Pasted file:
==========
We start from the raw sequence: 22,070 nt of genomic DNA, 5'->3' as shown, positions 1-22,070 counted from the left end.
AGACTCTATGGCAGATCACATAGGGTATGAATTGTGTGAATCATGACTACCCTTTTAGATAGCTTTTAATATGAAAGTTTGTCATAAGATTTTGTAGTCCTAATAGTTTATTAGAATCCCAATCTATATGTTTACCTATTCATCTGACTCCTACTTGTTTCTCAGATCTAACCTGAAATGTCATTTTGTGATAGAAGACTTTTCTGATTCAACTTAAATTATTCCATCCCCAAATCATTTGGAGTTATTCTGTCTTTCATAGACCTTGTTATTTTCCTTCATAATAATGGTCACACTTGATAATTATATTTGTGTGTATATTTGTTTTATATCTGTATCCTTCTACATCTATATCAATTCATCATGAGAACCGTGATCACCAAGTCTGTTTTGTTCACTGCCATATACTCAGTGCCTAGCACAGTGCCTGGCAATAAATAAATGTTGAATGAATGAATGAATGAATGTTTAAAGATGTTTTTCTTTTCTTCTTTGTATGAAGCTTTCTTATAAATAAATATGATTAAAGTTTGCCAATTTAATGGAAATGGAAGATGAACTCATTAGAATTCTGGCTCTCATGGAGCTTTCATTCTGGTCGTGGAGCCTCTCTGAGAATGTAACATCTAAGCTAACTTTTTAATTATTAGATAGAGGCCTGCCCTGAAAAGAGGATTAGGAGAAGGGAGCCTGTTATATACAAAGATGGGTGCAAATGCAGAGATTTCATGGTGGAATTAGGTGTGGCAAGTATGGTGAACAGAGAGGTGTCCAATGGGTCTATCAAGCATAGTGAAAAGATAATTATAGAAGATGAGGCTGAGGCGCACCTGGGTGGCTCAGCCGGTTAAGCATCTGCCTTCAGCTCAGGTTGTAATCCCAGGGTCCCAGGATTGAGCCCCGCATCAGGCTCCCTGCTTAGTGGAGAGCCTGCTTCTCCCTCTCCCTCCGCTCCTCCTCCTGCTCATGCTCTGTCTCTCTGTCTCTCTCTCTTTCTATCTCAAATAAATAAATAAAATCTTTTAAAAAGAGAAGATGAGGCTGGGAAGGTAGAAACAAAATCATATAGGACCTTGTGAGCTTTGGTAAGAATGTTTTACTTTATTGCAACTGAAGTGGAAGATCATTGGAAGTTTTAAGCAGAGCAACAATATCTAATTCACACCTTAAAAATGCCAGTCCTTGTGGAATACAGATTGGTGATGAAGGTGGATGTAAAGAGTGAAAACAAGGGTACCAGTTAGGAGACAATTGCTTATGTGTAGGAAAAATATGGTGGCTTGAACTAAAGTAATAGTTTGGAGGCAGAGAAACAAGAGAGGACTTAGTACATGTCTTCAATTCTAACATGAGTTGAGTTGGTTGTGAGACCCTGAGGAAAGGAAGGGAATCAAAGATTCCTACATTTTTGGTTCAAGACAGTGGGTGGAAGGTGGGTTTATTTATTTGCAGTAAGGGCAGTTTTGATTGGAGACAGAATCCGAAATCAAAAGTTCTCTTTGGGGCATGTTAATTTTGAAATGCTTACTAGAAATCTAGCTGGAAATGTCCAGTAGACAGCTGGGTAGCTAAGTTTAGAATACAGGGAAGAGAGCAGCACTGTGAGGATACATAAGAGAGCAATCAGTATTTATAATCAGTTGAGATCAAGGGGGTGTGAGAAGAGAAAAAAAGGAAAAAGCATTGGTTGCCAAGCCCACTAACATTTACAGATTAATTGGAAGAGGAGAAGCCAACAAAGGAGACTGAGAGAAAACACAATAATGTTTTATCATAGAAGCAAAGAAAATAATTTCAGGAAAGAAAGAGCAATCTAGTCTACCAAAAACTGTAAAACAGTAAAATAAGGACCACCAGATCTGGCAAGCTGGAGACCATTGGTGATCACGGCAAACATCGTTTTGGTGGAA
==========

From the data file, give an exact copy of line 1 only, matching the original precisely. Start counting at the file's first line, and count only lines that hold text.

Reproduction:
We start from the raw sequence: 22,070 nt of genomic DNA, 5'->3' as shown, positions 1-22,070 counted from the left end.